“Proletarian Modernism in the Long 1930’s,” a talk by Professor Benjamin Kholmann (University of Freiburg)


Please join us for another talk for COMMA’s 2016-17 series, “Modernist Energies.” We continue the year with a talk by Professor Benjamin Kholmann on Tuesday, November 22nd at 3:00 in the Sankey Room (SH 2623).

Professor Kholmann is Assistant Professor at the University of Freiburg.  He is author of Committed Styles: Modernism, Politics, and Left-Wing Literature in the 1930s (Oxford UP, 2014) which cuts against the long-standing tradition of an apolitical modernism to offer a novel reading of modernism of the 1930s as highly political. Professor Kholmann has also edited several volumes, including the forthcoming A History of 1930s British Literature (Cambridge UP); a special issue of Literature and History on Literatures of Anti-Communism (Spring 2015); Edward Upward and the Left-Wing Literary Culture in Britain (Ashgate 2013); and, Utopian Spaces of Modernism: British Literature and Culture 1885-1945 (Palgrave 2012).

Professor Kholmann will deliver a talk entitled “Proletarian Modernism in the Long 1930’s.” This paper identifies a modality of modernist writing that he calls “proletarian modernism”. The writing subsumed under this label is significant for several reasons. First, it usefully defamiliarizes the popular notion of “late modernism” by highlighting an alternative route taken by interwar writing: proletarian modernists, he suggests, aimed at a retooling of modernism, opening up new futures for modernism rather than anticipating its end. Second, proletarian modernism effected a wide-ranging politicization of modernist formal experiment: in works of proletarian modernism, the question of what a properly classless aesthetic looks like is inseparably bound up with the vision of a genuinely classless society. Proletarian modernism thus reopens the question of modernism’s political valences by asking us to think about modernism in proletarian terms; at the same time, it requires us to think about the proletarian aesthetic not in relation to some content (writing which is by and about the working class) but in more specifically formal (or aesthetic) terms.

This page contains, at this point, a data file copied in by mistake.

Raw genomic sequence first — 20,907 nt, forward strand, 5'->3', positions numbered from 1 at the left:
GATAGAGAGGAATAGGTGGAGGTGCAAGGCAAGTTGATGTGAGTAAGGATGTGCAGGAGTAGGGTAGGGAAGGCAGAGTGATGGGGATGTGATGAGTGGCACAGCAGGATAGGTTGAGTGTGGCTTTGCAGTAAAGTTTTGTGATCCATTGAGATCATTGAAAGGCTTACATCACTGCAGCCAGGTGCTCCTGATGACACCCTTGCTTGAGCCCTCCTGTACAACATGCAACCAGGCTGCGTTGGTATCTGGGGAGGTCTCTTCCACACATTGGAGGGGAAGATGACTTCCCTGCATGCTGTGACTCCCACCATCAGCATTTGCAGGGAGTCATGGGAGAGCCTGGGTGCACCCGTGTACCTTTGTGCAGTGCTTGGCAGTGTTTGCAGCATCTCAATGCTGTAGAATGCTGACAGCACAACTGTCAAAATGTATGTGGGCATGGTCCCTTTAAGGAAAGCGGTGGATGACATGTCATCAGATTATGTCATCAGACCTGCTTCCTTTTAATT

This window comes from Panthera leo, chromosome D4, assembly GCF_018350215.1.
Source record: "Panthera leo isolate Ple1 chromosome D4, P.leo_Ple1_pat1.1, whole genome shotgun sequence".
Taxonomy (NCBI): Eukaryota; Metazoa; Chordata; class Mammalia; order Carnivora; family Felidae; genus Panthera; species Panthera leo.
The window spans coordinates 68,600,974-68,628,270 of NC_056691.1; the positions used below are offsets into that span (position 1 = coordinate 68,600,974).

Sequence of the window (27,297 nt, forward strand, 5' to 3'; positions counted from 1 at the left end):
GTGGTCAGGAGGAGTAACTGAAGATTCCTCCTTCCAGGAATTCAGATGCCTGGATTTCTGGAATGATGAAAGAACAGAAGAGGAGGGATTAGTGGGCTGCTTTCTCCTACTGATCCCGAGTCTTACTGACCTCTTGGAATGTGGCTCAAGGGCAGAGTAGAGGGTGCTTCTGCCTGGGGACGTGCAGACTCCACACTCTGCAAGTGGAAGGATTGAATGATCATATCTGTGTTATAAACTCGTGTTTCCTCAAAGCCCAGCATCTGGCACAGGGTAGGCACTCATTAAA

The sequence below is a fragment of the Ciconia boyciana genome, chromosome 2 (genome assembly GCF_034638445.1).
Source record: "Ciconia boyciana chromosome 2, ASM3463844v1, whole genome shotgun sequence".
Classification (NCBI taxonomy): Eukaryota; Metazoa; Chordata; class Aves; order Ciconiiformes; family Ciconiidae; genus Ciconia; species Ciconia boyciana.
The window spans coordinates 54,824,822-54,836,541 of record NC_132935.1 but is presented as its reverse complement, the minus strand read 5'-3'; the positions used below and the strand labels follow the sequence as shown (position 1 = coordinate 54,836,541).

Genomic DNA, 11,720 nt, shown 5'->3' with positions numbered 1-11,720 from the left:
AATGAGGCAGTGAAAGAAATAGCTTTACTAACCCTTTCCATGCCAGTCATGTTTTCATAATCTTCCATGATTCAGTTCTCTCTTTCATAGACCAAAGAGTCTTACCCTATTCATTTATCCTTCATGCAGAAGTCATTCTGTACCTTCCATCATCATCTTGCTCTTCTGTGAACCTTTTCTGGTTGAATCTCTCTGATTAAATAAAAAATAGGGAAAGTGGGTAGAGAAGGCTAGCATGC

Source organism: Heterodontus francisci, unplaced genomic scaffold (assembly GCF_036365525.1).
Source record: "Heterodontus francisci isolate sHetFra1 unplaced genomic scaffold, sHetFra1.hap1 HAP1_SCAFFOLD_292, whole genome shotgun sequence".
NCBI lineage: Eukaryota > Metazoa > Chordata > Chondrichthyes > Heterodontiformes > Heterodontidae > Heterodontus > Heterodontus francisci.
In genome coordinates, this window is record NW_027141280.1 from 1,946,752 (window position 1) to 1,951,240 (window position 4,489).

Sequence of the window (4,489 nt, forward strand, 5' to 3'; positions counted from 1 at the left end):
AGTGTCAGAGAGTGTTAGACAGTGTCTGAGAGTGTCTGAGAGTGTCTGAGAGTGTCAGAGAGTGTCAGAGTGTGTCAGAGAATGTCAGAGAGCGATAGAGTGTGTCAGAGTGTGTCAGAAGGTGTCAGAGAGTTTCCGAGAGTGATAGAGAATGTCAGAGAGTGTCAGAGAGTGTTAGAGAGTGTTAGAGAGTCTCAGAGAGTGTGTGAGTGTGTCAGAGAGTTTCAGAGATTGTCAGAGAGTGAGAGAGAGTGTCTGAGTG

“Conjectures on World Energy Literature,” a talk by Professor Imre Szeman (University of Alberta)


Please join us for COMMA’s first event of the 2016-17 series, “Modernist Energies.” We begin the year with a talk by Professor Imre Szeman on Thursday, November 10th at 3:00 in the Sankey Room (SH 2623).

Professor Imre Szeman is Professor and Canada Research Chair in Cultural Studies in the Department of English and Film Studies at University of Alberta. In addition to editing Cultural Theory: An Anthology (2010) and The Johns Hopkins Guide to Literary Theory and Criticism (2nd Ed., 2005), Professor Szeman is author of Zones of Instability: Literature, Postcolonialism and the Nation (JHU 2003) and After Globalization (2011) with Eric Cazdyn. His current work spans the  politics of cultural theory to the cultural politics of oil, entitled On Empty: The Cultural Politics of Oil. In addition to these monographs, Szeman is also the co-director of the Petrocultures Research Group and director of the collaborative group research project, After Oil: Explorations and Experiments in the Future of Energy, Culture and Society.

Professor Szeman will deliver a talk entitled “Conjectures on World Energy Literature”